A postcard from the (northern) edge

From the northern edge of the world, specifically: the town of Inuvik NWT in Canada, from which a postcard showing this welcoming billboard:

(#1)

The card was from Chris Waigl (bought in Dawson City YT), who mailed it from the extremely small town of Chicken AK.

And now there’s a surprising lot of stuff to say about the card.

The places. A map showing the larger territory, including Fairbanks AK, where Chris lives with her wife Melinda Shore, and Inuvik NWT, at the northern edge of North America, under the Beaufort Sea (a section of the Arctic Ocean, frozen for most of the year):

(#2)

Part of this area closer up, showing Chicken AK and Dawson City YK as well as Farbanks and Inuvik:

(#3)

About Inuvik, from Wikipedia:


(#4) Inuvik in the summer

Inuvik (‘place of man’) is a town in the Northwest Territories of Canada and is the administrative centre for the Inuvik Region.

… Inuvik achieved village status in 1967 and became a full town in 1979 with an elected mayor and council. In 1979, with the completion of the Dempster Highway, Inuvik became connected to Canada’s highway system, and simultaneously the most northerly town to which one could drive in the summer months — although an ice road through the Mackenzie River delta connects the town to Tuktoyaktuk, on the coast of the Arctic Ocean, and Aklavik, in the winter, and an all-weather road connecting Inuvik and Tuktoyaktuk opened in November 2017, replacing that portion of the ice road.

… The population as of the 2016 Census was 3,243

… The Dempster Highway provides access to Inuvik for the majority of the year. However, the highway relies on ferries and ice bridges to get across the rivers. It is thus closed during the time of freeze-up (roughly late-October to mid-December), for ice to form and allow ice bridges, and thaw (roughly mid-May to mid-June) to allow the ferry to run. At these times, there is air access only.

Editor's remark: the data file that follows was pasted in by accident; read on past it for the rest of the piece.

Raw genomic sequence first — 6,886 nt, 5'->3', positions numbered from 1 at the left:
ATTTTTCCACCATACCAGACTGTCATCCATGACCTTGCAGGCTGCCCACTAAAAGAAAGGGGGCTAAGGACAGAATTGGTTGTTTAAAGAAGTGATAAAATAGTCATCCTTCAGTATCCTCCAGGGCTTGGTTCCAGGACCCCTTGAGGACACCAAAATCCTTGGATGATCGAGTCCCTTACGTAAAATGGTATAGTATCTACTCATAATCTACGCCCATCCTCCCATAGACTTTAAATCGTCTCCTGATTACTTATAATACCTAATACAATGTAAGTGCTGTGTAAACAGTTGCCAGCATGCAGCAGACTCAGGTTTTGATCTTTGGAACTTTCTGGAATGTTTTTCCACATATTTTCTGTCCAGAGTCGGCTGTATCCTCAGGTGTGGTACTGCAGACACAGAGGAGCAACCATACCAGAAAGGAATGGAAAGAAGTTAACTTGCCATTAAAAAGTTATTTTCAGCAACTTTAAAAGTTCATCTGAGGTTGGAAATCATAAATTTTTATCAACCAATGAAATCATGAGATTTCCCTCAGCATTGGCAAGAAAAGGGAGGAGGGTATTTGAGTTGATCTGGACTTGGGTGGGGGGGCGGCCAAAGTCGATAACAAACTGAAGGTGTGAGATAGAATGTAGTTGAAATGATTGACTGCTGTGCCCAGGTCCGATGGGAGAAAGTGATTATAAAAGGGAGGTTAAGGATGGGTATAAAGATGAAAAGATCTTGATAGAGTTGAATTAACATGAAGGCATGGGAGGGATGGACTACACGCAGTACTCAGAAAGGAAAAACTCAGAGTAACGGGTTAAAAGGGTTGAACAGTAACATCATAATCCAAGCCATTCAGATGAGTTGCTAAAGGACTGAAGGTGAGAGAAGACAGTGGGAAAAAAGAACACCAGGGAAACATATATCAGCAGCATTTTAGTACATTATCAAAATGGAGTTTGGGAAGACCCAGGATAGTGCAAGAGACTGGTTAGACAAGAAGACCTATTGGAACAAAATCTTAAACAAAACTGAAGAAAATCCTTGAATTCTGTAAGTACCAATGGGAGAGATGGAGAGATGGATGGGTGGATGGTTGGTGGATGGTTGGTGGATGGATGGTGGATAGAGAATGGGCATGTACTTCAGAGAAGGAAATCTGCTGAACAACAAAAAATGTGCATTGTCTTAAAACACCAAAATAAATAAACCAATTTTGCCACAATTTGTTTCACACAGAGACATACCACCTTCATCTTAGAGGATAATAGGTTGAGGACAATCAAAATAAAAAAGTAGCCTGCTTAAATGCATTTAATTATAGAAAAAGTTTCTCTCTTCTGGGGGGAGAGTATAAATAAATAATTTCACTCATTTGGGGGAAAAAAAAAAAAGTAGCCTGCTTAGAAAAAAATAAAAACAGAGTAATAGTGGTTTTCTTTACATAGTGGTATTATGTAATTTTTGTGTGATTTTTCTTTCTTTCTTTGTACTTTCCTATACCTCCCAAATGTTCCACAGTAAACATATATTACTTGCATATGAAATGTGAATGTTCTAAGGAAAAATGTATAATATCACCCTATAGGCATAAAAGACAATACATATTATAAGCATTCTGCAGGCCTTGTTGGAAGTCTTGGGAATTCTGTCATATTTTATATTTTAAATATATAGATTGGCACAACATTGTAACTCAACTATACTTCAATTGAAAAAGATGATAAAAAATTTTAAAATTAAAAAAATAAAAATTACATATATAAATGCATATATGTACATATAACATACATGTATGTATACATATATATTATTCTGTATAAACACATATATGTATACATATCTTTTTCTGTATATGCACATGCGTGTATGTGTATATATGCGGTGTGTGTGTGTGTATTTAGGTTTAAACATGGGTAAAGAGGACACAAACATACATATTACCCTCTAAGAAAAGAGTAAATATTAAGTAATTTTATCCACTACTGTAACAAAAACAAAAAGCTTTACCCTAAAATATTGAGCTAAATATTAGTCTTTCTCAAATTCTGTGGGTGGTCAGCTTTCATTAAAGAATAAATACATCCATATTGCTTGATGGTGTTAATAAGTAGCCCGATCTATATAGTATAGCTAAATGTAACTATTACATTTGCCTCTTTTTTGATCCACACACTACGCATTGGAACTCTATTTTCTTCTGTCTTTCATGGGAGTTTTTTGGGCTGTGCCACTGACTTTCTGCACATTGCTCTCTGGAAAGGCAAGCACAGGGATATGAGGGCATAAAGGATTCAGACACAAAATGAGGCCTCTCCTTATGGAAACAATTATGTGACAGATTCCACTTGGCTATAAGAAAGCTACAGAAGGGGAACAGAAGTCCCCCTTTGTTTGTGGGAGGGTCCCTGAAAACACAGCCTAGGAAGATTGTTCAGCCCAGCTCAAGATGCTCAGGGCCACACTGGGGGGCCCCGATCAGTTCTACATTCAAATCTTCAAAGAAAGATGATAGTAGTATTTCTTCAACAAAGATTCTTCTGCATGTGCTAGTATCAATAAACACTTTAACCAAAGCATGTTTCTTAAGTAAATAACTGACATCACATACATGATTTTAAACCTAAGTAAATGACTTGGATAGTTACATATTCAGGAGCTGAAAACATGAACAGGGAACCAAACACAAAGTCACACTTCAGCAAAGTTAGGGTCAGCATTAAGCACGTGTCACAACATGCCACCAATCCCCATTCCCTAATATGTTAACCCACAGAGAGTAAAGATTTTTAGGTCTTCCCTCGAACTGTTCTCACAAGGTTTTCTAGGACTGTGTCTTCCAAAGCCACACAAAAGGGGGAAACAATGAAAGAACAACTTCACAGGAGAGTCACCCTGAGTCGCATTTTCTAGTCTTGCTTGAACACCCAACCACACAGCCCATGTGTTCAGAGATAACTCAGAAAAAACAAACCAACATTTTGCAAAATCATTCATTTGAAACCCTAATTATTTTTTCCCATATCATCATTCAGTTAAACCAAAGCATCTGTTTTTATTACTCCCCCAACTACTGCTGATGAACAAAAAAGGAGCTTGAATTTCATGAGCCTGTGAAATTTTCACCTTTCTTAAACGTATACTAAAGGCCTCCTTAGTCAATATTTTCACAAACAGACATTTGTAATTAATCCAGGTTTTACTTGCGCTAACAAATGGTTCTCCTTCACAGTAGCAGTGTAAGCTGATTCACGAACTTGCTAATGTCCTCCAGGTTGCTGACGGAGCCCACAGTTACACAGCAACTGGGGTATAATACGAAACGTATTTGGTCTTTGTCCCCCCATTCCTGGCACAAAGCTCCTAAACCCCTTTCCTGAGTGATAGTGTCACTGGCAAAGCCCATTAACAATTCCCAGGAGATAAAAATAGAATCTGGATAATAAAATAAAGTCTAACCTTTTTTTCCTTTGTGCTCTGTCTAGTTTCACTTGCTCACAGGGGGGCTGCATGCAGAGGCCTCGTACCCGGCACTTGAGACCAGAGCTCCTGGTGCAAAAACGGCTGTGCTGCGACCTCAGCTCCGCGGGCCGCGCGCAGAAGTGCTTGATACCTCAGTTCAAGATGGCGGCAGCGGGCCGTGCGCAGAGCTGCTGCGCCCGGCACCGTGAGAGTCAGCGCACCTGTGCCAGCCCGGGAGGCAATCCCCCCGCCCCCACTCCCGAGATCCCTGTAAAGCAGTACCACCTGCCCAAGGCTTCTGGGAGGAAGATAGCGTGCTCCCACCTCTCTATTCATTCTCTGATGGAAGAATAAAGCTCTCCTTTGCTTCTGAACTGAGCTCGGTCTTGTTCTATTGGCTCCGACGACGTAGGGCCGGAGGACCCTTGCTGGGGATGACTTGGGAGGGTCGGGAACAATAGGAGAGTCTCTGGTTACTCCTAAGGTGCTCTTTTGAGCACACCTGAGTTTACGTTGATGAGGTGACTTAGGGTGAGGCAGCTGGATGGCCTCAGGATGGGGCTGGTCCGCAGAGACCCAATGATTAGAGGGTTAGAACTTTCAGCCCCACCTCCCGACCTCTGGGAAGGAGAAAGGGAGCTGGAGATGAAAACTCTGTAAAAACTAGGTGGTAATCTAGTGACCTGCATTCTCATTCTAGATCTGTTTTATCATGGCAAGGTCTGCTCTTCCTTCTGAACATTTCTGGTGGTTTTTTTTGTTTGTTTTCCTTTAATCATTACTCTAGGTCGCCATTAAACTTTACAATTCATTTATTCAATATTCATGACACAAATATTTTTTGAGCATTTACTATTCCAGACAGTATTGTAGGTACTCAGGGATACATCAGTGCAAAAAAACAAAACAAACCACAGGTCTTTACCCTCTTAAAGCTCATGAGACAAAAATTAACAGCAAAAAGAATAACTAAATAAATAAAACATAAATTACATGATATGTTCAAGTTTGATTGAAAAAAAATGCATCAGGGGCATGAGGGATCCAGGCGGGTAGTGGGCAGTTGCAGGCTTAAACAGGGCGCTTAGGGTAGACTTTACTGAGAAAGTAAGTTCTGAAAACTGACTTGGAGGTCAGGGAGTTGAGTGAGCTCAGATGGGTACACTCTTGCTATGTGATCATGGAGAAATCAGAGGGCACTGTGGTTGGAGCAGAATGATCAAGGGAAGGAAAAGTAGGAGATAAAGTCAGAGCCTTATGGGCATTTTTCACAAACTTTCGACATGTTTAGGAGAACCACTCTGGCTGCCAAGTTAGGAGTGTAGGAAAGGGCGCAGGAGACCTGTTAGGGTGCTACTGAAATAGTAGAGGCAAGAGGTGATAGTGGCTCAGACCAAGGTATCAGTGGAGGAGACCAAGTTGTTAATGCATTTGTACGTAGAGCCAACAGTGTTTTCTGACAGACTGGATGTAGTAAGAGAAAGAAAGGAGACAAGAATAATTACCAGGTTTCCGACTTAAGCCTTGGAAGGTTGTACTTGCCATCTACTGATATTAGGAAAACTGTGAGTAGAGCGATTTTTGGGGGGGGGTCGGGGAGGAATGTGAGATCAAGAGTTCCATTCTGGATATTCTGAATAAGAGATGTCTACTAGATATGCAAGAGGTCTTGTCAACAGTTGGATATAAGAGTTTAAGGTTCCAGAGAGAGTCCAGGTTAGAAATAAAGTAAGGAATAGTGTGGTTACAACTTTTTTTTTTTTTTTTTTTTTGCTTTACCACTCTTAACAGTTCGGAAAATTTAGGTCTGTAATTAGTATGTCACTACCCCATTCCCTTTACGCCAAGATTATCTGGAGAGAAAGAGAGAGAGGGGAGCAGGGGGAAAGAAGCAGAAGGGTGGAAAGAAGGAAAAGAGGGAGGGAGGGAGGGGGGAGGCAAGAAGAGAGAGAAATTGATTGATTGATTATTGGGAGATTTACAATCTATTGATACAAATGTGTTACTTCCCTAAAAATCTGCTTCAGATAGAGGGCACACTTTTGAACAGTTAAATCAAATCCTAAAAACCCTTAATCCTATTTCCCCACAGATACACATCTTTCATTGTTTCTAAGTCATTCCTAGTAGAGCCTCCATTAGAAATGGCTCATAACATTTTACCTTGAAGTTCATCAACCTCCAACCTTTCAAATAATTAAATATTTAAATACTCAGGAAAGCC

And about Chicken, from the Quirky Travel Guy blog, “Visiting the Quirky Town of Chicken, Alaska” by Scott Shetler on 5/30/19:


(#5) Panoptic view of the town

Things you need to know about Chicken, Alaska right off the bat:

– The official population is 7, according to census figures.

– There’s no bathroom in downtown Chicken, but there is an outhouse.

– The town got its name because its early residents didn’t know how to spell “Ptarmigan.”

On the title of this posting. From Wikipedia, about the book (and the movie):

Postcards from the Edge is a semi-autobiographical novel by Carrie Fisher, first published in 1987. It was later adapted by Fisher herself into a motion picture of the same name, which was directed by Mike Nichols and released by Columbia Pictures in 1990.

And from NOAD:

noun edge: 1 [a] the outside limit of an object, area, or surface; a place or part farthest away from the center of something: a willow tree at the water’s edge | figurative:  these measures are merely tinkering at the edges of a wider issue. [b] an area next to a steep drop: the cliff edge. [c] [in singular] the point or state immediately before something unpleasant or momentous occurs: the economy was teetering on the edge of recession. [metaphorical development from sense b] …

Fisher’s book is about being on the edge in sense c: she was addicted and seen as teetering on the brink of insanity. Inuvik is on the edge in sense a — just about as far away as you can get from the center of North America.